Trek To Yomi's Soundtrack Is Hauntingly Beautiful In This Exclusive Track Reveal
Composers Cody Matthew Johnson and Yoko Honda have combined Japanese folklore with traditional instruments to create an authentic soundtrack for Trek to Yomi.
Trek to Yomi doesn't just look like an authentic samurai game: It happens to sound like one too. Developer Flying Wild Hog recruited composers Cody Matthew Johnson and Yoko Honda to helm the score for the game, with the duo developing a unique sound that incorporates ancient Japanese folklore with the musical culture of Japan.
One such track is Toryanse, which is based on a popular children's song that can be traced back to Japan's Edo period. A warning for children to be safe and not to stay out too late at night, Toryanse contains lyrics that caution children not to cross a certain bridge that leads to the other side of the world, or they'll never return to the land of the living.
Ahead of its release, GameSpot can exclusively reveal the track, which you can listen to below:
"During the Edo period, people believed there to be mystic tunnels connected to the afterlife that were revealed during dawn and twilight," Johnson and Honda explained. "Toryanse is a warning for children to be safe and not to stay out too late at night. There are some deeper interconnected reason this song appears when it does during Trek To Yomi, but that is for the players to venture forth and find out. Beautiful, evocative, and delicate koto expressions on this track tie closely to the Trek To Yomi heroine Aiko’s purpose and emotions."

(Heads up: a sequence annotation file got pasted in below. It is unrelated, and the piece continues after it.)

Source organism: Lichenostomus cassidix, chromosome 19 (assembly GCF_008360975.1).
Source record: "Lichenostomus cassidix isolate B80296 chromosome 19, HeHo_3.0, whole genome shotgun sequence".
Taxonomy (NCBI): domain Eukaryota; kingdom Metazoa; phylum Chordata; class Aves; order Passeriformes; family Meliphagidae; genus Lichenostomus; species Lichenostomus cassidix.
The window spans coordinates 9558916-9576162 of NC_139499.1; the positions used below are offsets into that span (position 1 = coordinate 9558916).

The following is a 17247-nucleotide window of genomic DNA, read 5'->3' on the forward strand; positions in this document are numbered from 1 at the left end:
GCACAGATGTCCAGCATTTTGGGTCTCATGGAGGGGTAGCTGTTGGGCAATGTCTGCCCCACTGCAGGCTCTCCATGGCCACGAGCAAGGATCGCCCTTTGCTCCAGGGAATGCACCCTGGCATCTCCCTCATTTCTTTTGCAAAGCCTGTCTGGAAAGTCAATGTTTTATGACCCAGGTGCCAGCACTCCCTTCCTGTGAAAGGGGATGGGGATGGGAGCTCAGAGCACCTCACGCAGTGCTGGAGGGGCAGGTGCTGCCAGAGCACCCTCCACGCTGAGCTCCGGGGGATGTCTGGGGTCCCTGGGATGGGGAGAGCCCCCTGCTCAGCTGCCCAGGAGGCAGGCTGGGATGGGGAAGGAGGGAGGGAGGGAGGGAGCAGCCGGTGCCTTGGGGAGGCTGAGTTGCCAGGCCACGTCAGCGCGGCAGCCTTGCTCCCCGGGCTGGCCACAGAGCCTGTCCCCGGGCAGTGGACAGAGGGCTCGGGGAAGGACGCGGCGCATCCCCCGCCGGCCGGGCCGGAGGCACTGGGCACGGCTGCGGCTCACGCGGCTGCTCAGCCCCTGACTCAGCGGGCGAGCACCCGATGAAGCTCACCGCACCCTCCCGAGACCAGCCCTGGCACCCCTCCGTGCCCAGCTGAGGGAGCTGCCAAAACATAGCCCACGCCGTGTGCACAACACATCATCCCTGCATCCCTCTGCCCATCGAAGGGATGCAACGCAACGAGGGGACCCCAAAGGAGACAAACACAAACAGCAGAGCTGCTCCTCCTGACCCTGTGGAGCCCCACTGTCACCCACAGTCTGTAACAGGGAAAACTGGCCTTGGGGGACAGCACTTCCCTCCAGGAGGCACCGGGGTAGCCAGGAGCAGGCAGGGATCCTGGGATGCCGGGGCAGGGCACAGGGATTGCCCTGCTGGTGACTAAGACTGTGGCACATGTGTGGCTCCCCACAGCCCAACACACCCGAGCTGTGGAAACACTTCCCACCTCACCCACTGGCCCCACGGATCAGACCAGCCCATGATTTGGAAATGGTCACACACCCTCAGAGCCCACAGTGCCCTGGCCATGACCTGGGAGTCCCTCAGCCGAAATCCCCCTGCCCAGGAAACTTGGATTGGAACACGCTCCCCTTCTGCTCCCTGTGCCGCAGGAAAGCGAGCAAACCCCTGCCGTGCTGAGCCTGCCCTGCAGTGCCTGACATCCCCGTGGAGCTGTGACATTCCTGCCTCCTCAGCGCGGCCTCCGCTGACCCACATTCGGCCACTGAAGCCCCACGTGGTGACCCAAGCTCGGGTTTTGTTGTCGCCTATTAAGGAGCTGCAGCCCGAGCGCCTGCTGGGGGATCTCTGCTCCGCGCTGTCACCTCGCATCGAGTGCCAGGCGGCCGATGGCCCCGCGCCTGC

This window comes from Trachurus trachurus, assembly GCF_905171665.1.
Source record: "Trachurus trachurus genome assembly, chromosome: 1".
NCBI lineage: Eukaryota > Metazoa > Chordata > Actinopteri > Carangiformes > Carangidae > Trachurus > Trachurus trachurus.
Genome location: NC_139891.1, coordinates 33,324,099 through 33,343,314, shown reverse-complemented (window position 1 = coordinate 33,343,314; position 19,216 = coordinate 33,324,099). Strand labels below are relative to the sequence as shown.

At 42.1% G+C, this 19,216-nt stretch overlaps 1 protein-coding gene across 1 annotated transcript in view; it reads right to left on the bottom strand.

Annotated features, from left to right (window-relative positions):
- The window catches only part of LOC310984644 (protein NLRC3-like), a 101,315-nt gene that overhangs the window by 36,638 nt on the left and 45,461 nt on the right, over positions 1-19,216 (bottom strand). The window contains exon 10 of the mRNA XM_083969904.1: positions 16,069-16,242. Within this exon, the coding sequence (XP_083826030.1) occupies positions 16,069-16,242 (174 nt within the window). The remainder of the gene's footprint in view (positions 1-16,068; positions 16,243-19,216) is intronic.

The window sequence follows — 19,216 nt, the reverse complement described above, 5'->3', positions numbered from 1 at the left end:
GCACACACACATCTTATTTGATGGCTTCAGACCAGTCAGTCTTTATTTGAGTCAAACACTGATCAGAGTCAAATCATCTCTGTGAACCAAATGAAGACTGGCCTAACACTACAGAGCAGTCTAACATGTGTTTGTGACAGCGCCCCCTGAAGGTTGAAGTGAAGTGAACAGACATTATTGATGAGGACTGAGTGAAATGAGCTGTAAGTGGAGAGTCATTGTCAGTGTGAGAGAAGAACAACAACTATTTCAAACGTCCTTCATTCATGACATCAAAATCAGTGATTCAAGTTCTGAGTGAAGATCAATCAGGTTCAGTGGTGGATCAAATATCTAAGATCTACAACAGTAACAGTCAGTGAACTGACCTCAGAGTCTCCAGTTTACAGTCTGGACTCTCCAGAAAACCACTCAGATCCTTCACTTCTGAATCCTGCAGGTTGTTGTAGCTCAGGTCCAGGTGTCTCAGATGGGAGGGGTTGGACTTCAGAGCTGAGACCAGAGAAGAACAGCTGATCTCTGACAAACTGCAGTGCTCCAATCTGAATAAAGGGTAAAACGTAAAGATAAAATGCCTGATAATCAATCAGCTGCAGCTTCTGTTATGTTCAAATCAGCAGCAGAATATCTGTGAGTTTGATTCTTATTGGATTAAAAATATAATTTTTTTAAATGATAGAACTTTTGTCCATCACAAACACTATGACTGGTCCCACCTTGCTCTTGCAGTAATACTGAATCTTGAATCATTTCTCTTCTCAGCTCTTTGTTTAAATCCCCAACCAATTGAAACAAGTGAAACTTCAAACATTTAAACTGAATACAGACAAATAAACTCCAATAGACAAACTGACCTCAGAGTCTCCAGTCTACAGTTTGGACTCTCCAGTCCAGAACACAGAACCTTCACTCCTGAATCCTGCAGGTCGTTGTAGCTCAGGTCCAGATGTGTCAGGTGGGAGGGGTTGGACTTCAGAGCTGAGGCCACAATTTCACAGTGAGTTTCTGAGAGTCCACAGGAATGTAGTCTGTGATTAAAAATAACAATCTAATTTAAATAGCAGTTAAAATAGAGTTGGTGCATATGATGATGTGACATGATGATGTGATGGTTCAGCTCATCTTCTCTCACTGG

Trek to Yomi's score features only instruments available during the Edo period--flutes, taiko drums, and kokyu--performed by Gagaku, a traditional Japanese orchestra. As the player fights deeper into Yomi, the music becomes more abstract and atmospheric as the player progresses. The overall goal according to Johnson and Honda was to create a soundtrack that serves as an exploration of Japanese cinema, Japanese music, Edo period culture, and Gagaku.
Trek to Yomi launches on May 5 (as does the album) for PC, PS5, PS4, Xbox Series X|S, and Xbox One. Xbox Game Pass subscribers can also play it from day one, just like Devolver Digital's other recently-released game Weird West. To see how sharp the game looks, you can check out a lengthy gameplay video of Trek to Yomi in action.
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